From dealing with dead animals to buying a bus pass, Santa Rosa's new chief technology officer wants to make your life easier - with the click of a button.
Since being hired a year ago to spearhead the city's technology initiative, Eric McHenry has started moving the city toward the forefront of connectivity.
On its Web site, the city has launched more than 10 online services during the last year that enable residents to do everything from pay parking tickets to apply for city jobs.
And under the guidance of McHenry, the city is working to provide wireless connections for city employees such as firefighters and home inspectors - so they can have critical information such as housing layouts and specs while on the job.
The technology might not only speed up the permitting process for home builders, but also provide valuable information to the men and women charged with saving those homes from fire.
McHenry is hoisting the city out of the late '90s, and looking to place it squarely on the cutting edge: Santa Rosa 2.0.
"The city really wanted me to come in and get us providing these services," he said. "And I think it will change how we do business in the city."
McHenry, 48, is well versed in electronics and technology. He graduated from the Massachusetts Institute of Technology with a bachelor's degree in electrical engineering in 1980. But even before that, engineering was in his blood.
McHenry's father was the first black engineer at Boeing. Growing up in Seattle in the 1960s, McHenry was surrounded by electronic equipment, and it fascinated him.
He still remembers the day his father brought home the first calculator made by Hewlett-Packard.
"It was very impressive to me," McHenry said. "I really liked what my father did."
McHenry joined Hewlett-Packard after graduating from MIT. He initially worked as a research and development engineer in Palo Alto, fitting and soldering components together while developing analog and digital circuits.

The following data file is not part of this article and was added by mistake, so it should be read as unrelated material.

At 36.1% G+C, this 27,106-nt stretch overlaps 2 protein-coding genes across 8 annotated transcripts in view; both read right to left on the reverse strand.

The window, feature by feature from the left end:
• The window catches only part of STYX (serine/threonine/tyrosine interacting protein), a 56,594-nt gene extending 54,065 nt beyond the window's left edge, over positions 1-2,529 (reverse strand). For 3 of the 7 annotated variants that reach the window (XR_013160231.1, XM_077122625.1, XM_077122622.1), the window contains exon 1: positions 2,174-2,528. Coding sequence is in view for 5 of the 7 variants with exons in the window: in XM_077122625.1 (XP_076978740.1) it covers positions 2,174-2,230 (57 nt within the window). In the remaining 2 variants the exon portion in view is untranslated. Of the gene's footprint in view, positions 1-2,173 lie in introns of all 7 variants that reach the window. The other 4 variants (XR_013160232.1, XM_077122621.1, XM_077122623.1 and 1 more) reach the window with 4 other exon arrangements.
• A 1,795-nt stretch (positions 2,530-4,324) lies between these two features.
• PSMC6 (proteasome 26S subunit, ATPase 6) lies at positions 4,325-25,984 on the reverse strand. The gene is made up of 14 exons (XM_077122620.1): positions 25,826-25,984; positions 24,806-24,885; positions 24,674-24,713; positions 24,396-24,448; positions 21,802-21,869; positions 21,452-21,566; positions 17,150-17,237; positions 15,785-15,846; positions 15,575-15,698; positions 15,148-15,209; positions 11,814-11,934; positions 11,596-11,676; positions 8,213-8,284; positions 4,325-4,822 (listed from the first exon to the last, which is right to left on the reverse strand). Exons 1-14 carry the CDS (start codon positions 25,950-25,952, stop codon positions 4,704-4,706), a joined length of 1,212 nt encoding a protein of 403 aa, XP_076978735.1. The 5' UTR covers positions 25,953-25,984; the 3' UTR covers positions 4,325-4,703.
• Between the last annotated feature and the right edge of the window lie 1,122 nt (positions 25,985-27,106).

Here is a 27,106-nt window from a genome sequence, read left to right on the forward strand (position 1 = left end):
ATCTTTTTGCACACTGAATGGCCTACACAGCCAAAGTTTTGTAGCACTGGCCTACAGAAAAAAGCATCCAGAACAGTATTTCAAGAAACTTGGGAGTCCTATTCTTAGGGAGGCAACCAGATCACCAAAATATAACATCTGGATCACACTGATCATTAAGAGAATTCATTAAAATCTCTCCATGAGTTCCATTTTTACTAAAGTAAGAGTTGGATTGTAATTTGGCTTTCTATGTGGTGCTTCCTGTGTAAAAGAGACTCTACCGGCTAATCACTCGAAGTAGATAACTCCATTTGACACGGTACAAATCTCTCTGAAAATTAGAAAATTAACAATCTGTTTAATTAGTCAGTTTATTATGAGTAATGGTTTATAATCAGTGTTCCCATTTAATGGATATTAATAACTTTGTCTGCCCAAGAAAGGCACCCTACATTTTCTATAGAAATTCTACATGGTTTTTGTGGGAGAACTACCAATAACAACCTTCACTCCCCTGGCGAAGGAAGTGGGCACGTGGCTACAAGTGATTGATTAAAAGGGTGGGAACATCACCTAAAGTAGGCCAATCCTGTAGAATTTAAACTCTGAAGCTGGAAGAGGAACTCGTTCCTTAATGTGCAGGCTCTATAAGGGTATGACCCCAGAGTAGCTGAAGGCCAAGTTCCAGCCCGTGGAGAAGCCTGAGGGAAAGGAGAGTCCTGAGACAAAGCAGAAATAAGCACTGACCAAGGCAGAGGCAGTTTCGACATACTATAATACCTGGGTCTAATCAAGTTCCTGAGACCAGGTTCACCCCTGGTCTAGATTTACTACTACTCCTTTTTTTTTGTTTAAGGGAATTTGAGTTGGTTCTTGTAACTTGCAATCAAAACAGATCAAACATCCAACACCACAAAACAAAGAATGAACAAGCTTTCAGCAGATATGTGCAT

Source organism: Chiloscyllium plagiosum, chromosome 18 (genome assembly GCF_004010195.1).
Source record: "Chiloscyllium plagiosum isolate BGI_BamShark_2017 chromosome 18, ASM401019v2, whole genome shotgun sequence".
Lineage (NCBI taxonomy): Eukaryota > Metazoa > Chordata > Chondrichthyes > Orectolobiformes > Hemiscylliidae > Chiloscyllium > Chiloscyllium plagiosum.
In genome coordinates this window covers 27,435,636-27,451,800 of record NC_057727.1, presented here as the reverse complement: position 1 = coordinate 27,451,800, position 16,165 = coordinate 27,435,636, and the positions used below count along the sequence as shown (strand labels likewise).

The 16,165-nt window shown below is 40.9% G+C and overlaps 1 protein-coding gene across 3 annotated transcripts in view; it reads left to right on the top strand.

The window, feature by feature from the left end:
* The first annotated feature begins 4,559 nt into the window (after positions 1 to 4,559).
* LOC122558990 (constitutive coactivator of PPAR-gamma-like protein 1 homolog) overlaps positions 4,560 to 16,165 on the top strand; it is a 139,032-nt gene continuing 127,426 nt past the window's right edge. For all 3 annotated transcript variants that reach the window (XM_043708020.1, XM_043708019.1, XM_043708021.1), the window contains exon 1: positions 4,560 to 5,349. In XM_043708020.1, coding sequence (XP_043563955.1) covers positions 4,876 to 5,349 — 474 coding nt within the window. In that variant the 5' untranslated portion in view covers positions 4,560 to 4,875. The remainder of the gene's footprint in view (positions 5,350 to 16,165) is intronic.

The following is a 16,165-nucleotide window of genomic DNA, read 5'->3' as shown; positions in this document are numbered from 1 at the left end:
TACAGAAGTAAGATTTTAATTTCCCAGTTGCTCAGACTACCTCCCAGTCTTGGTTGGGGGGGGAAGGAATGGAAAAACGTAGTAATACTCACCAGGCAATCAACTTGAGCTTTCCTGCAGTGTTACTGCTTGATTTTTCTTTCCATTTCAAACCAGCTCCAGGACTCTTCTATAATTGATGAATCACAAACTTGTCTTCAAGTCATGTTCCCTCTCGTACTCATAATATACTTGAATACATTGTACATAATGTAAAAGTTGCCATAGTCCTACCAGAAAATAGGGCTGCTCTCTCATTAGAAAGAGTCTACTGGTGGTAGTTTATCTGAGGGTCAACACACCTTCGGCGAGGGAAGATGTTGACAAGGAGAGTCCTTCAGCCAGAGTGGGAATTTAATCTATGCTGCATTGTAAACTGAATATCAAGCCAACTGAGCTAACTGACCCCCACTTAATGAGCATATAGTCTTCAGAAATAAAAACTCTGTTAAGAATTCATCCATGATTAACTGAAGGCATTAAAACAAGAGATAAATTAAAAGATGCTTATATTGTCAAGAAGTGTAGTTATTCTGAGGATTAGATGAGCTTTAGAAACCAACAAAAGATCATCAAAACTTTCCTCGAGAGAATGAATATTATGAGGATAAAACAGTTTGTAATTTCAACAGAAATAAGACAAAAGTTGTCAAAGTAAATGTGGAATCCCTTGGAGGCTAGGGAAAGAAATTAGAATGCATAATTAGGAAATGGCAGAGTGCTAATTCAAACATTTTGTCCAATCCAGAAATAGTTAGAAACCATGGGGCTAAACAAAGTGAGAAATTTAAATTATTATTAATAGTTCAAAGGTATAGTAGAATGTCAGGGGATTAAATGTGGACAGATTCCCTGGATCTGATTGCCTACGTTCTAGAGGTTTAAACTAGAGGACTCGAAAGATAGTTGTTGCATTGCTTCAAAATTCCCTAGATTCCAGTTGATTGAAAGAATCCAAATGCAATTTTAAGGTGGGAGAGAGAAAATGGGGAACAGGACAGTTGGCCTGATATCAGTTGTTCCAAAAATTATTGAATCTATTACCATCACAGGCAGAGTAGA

In 1991, he left Silicon Valley and transferred to H-P's facility in Sonoma County.
As he continued his climb through the management ranks, he became a vice president in 2001 and oversaw Agilent's wireless network test division, managing about 200 employees based around the world.
"He was very connected in our world to the trends that were out there," said Bill Pike, an Agilent engineer and manager, who worked with McHenry for five years. "I was always impressed by his technical curiosity."
Two years after Hewlett-Packard spun off Agilent in 1999, McHenry decided to make a switch. After working for H-P for more than 20 years, and travelling about 100,000 miles a year on business, he wanted a stronger tie to his community.
He sometimes felt the only thing he knew of Santa Rosa was his house, his office and his kids' schools, he said.
So when his wireless division was absorbed into a larger organization at Agilent in 2001, he took an exit package and began working within the community.
He started volunteering at the United Way of Sonoma-Mendocino-Lake. He eventually joined the board and later served as chairman.
A little more than a year ago he became aware the city was looking for someone to fill a new position: chief technology officer. The new position would be in charge of a far-reaching mandate to bring Santa Rosa to the forefront of technology.
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